|Second Continental Congress; the United States; the British Crown; Great Britain||The United States Declaration of Independence is the statement adopted by the Second Continental Congress meeting at the Pennsylvania State House ( Independence Hall ) in Philadelphia on July 4 , 1776 , which announced that the thirteen American colonies , then at war with the Kingdom of Great Britain , regarded themselves as thirteen independent sovereign states , no longer under British rule .|
Q: What is the scientific name for the calf muscle
A: gastrocnemius muscle
|The serratus calf muscle; gastrocnemius muscle; The serratus calfi; The serratus muscle||Along with the soleus muscle , the gastrocnemius forms half of the calf muscle .|
Q: Who is the actor that plays Dr. Sean Murphy
A: Freddie Highmore
|Freddie Highmore; Daryl “Chill” Mitchell; Dylan Christopher Minnette; Javier Muoz||The series stars Freddie Highmore as Shaun Murphy , a young surgical resident with autism and savant syndrome at San Jose St. Bonaventure Hospital ., Freddie Highmore as Shaun Murphy : A surgical resident with autism and savant syndrome .|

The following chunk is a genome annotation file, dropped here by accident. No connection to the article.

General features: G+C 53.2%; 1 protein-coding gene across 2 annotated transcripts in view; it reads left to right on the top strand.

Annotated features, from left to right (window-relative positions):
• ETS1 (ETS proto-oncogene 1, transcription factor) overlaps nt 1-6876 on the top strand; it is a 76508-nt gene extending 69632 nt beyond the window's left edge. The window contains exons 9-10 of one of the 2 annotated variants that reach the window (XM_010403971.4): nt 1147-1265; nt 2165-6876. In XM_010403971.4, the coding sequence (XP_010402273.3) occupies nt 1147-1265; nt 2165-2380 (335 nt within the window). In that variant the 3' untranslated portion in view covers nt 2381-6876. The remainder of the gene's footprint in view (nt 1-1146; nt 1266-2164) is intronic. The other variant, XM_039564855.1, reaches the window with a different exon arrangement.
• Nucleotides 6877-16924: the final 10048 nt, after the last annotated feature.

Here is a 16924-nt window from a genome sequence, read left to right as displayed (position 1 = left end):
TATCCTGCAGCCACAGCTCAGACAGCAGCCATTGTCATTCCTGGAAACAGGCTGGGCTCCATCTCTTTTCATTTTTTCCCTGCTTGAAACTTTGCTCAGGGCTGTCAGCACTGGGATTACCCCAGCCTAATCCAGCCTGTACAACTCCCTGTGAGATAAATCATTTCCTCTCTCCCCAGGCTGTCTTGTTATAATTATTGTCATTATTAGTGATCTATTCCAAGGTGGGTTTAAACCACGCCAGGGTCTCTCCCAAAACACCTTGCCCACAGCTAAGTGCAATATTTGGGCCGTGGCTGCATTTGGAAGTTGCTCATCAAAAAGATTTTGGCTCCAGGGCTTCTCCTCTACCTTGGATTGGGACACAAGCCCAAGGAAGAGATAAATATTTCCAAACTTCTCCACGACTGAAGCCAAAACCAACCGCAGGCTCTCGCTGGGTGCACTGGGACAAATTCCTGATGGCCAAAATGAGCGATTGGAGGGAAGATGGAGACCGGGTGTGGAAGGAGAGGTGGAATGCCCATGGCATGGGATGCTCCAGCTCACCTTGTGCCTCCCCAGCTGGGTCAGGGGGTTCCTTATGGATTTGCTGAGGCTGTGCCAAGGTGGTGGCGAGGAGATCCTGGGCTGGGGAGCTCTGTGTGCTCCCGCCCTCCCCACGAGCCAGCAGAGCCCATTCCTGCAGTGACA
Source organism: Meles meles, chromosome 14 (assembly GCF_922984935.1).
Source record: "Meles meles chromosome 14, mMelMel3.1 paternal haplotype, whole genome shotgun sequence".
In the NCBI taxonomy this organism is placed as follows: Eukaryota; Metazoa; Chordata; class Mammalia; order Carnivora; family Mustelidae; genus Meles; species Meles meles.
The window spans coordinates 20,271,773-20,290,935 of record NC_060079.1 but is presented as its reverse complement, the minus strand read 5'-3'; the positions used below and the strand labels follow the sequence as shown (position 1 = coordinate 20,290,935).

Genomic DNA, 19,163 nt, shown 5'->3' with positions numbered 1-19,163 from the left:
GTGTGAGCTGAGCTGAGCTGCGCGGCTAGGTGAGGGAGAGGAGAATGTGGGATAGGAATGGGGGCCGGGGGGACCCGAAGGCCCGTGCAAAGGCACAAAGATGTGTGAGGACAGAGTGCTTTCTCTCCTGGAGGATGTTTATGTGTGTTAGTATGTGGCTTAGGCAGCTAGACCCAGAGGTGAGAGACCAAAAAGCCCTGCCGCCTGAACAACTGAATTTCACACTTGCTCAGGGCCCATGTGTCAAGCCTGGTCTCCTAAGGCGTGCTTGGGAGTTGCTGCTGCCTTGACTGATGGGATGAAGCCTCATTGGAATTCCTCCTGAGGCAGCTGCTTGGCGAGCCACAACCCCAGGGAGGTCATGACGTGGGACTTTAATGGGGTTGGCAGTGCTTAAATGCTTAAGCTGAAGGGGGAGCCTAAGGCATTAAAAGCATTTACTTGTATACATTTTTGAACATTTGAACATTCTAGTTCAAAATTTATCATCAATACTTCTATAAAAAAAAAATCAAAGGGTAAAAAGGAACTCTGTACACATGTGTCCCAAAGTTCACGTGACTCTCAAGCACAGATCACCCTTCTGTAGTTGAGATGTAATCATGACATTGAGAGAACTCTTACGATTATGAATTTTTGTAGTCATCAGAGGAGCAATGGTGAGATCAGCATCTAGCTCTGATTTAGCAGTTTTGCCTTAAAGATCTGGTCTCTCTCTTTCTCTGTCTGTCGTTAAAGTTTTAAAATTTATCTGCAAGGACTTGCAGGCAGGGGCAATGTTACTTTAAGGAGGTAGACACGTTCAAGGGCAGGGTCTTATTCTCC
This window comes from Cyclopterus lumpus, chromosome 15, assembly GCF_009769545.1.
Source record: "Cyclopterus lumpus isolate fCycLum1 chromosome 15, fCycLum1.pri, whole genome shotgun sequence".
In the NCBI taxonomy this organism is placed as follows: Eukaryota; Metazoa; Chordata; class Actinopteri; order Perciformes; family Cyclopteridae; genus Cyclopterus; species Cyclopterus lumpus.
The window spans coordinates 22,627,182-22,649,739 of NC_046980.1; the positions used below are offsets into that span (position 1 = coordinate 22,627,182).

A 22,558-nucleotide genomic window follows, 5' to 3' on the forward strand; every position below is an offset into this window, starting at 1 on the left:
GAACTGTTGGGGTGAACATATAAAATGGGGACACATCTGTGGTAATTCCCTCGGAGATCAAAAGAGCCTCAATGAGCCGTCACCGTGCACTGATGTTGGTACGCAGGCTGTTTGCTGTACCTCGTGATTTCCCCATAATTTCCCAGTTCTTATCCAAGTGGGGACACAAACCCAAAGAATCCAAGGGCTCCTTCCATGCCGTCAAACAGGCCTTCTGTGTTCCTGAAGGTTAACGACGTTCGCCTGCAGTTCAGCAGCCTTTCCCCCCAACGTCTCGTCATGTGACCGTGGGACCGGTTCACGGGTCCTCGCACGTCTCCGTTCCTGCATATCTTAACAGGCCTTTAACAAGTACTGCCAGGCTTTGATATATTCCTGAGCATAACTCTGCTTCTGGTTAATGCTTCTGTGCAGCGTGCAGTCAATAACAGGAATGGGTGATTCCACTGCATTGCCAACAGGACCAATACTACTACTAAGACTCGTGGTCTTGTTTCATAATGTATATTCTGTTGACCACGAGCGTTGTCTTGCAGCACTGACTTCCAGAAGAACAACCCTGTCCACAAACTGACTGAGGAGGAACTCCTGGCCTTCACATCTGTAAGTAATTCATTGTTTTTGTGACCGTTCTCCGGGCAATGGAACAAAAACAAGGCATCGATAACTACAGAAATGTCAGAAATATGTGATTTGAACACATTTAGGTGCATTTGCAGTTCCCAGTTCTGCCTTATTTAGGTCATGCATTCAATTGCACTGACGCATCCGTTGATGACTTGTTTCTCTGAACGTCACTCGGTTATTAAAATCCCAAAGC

Q: Who is the founder of the Ubuntu project
A: Mark Richard Shuttleworth
|Linus Torvalds; Mark Shuttleworth; Richard St. John Hopper; Richard St. John Redmond||Mark Richard Shuttleworth ( born 18 September 1973 ) is a South African entrepreneur who is the founder and CEO of Canonical Ltd. , the company behind the development of the Linux - based Ubuntu operating system .|
Appendix H Hyperparameter Search Details
h.1.1 Closed-Book Question Answering
Hyperparameters (Section 3.4) are tuned jointly using hyperopt on the BeliefBank calibration dataset (Section 4.1). The search space of is uniform between , and for it is uniform between . hyperopt optimizes cumulative F1 across all entity batches for 300 trials. To speed-up tuning, we created caches of model beliefs and relation sets for each calibration entity . This was run on NVIDIA GeForce RTX 3090 GPU, and the largest NLI models took up to two hours to complete. Using these caches, hyperopt tuning completes in less than an hour on CPU. The best performance on the calibration facts for each of the base Macaw models is reported in Table 11. The results show that is higher for the better base model Macaw-3B.